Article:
• Costco (and shopping in general):  We don’t shop on the Sabbath.  This takes planning. At one point I found myself going to Costco on Sundays and thinking, “Why I am doing this?  Costco is the one store on planet earth I actually enjoy, but it isn’t a matter of necessity. We have six other days to go to Costco.”  So now we plan ahead and go to Costco on Saturday, which allows us to pray and play more on the Sabbath.
  • Prepping for Monday:  As a student or professional, I often had a big test or meeting early Monday morning.  What I’ve found most helpful is to stop working for one 24-hour period, typically from sundown Saturday to Sundown Sunday.  If I faithfully worked before and after this time, then I really didn’t need to work on the Sabbath.
  • Yard work: For me, yard work is most definitely not worshipful.  I’m not praying or playing when I’m working in the yard, so I don’t do it on the Sabbath.  My wife, on the other hand, worships like no other in the garden. She loves gardening and this is a great Sabbath activity for her.  So, you see, it takes knowing yourself, it takes spiritual discernment, and it takes a heart full of grace to make it all work.

Finally, remember. Remember. Remember.  It’s all about Jesus and taking his yoke that is light and easy and full of grace.  So pray and play and enjoy Him and don’t stress about the rules.



  1. Read Exodus 20:8-11. What does the word “remember” mean when God says, “remember the Sabbath Day?”
  2. What does it mean to keep the Sabbath day holy?
  3. Describe your Sabbath.  What changes are you going to make as a result of this training session?
  4. What is a deed of necessity?  Do you find that your “donkey regularly falls into the ditch on the Sabbath,” meaning that you turn regular work into “deeds of necessity?”  Discuss.
  5. Why do you think God is so emphatic and seemingly harsh with His people for failing to remember the Sabbath?
  6. Have you been able to find regular ways to show mercy on the Sabbath?

Going Deeper  (Suggestions by Author & Pastor Rankin Wilbourne)

Abraham Heschel’s The Sabbath, Marva Dawn’s Keeping the Sabbath Wholly, Mark Buchanan’s The Rest of God, and Walter Brueggemann’s Sabbath as Resistance are time-honored favorites.

Recent titles worth considering are A.J. Swoboda’s Subversive Sabbath and Judith Shulevitz’s The Sabbath World.


  5. See also Exodus 31:13-17, Exodus 34:21, Amos 8:4-6, Jeremiah 17:21.
  6. The assumption here is that we are working for six days, not necessarily collecting a paycheck, but taking the gifts and talents we’ve been given and deploying them in Kingdom work as moms and dad, bakers, candlestick makers, and beyond.  2 Thessalonians 3:10 and Proverbs 3:10 (as well as other places) warn against idleness and all of the tragic consequences associated with a lazy, idle life.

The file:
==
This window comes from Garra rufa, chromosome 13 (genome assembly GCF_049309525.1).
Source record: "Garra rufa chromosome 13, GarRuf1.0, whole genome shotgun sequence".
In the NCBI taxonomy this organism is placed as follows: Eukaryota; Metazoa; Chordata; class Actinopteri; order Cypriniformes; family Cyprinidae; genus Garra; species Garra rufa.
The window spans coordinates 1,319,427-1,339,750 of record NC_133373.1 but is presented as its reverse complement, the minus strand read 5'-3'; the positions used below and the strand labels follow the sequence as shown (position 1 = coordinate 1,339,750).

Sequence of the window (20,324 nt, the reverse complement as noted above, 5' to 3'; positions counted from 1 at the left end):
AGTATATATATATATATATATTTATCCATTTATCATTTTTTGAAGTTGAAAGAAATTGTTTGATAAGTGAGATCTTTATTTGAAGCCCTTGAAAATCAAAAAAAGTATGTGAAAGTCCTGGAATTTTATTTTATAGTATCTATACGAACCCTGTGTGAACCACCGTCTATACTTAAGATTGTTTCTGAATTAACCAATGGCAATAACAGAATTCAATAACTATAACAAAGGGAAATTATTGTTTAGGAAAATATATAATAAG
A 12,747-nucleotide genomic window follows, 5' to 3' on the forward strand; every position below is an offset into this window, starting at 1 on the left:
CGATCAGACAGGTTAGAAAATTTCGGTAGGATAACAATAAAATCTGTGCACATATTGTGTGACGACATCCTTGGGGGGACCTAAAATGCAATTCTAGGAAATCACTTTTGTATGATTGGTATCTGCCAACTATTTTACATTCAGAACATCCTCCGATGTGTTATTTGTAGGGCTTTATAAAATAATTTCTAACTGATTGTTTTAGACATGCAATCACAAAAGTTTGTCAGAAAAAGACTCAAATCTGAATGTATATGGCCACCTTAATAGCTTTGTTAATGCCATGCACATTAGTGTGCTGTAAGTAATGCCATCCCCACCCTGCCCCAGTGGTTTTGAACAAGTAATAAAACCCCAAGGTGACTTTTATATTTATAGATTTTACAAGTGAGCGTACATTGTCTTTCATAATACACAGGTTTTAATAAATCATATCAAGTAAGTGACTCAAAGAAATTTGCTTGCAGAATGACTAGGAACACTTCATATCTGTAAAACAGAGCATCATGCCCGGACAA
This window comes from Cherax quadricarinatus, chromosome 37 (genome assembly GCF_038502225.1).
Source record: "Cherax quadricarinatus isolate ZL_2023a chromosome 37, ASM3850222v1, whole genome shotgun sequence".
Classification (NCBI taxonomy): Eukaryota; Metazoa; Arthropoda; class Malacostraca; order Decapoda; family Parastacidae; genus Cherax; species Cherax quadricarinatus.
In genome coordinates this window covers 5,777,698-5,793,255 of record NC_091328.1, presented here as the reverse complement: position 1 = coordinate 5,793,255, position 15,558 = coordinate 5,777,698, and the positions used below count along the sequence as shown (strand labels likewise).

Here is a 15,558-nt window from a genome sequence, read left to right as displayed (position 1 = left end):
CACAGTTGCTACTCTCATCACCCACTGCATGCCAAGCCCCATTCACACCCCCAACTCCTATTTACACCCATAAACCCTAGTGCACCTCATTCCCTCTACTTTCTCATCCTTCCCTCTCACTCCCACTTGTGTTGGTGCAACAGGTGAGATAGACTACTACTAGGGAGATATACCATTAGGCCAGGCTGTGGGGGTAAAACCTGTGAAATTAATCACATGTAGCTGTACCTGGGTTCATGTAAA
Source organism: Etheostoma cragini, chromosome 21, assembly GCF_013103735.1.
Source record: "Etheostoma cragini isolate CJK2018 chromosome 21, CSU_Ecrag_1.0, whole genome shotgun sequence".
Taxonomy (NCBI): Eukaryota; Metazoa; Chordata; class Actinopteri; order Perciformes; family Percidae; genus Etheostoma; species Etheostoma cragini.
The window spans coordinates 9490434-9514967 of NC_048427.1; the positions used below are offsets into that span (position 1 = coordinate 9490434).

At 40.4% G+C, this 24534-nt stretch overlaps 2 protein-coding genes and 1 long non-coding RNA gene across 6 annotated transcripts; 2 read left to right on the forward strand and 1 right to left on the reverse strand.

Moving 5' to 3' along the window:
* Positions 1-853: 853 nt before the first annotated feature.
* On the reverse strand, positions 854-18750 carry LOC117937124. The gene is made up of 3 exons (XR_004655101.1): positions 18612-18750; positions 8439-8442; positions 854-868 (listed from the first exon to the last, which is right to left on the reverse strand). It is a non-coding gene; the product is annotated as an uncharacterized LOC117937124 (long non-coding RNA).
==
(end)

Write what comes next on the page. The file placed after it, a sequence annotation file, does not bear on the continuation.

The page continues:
7. On the second day as God created the heavens, we see a glaring omission in the Hebrew text (and therefore most English translations) of the phrase, “And God saw that it was good.”  The Septuagint, the ancient Greek translation of the Hebrew Old Testament, felt the omission was so glaring that the scribes included it in Gen. 1:8, “And God saw that it was good.”  Phillip Cary, and other theologians, suggest one way to deal with the omission is to note that God’s declaration of something as good came as a note of completion. Because heaven is not complete until it is united with earth in the final work (see the book of Revelations), God withheld His cadence of completion.
  8. Leviticus 23; see also Thomas Schreiner’s quotation regarding fasting and feasting:
  9. Bill Gates, quoted by Walter Isaacson. “In Search of the Real Bill Gates.” TIME, January 13, 1997.
  10. I’ve altered the wording, but these four ways are summarized in the Westminster Confession of Faith., 109-110.
  11. Quote by D. Wallace.,%20Part%20Four
  12. Exodus 23:10; Leviticus 251ff; Deuteronomy 15:1-6; Isaiah 58:13ff.
  13. Matthew 12:10-13; Luke 14:1ff; John 5:1ff.
  14. Matthew 12:9-13; Mark 3:1-5; Luke 6:6-10; John 5:1-17.
  15. Dr. John Frame, Systematic Theology Class, RTS Orlando 2002.


Stephen Phelan is a beloved son of God, husband to Bradford, dad of 4, crazy about his family in Alabama and former church family in San Diego, pastor of a mortgage company (what???), and joyfully astonished by the grace of God and the power of the Spirit.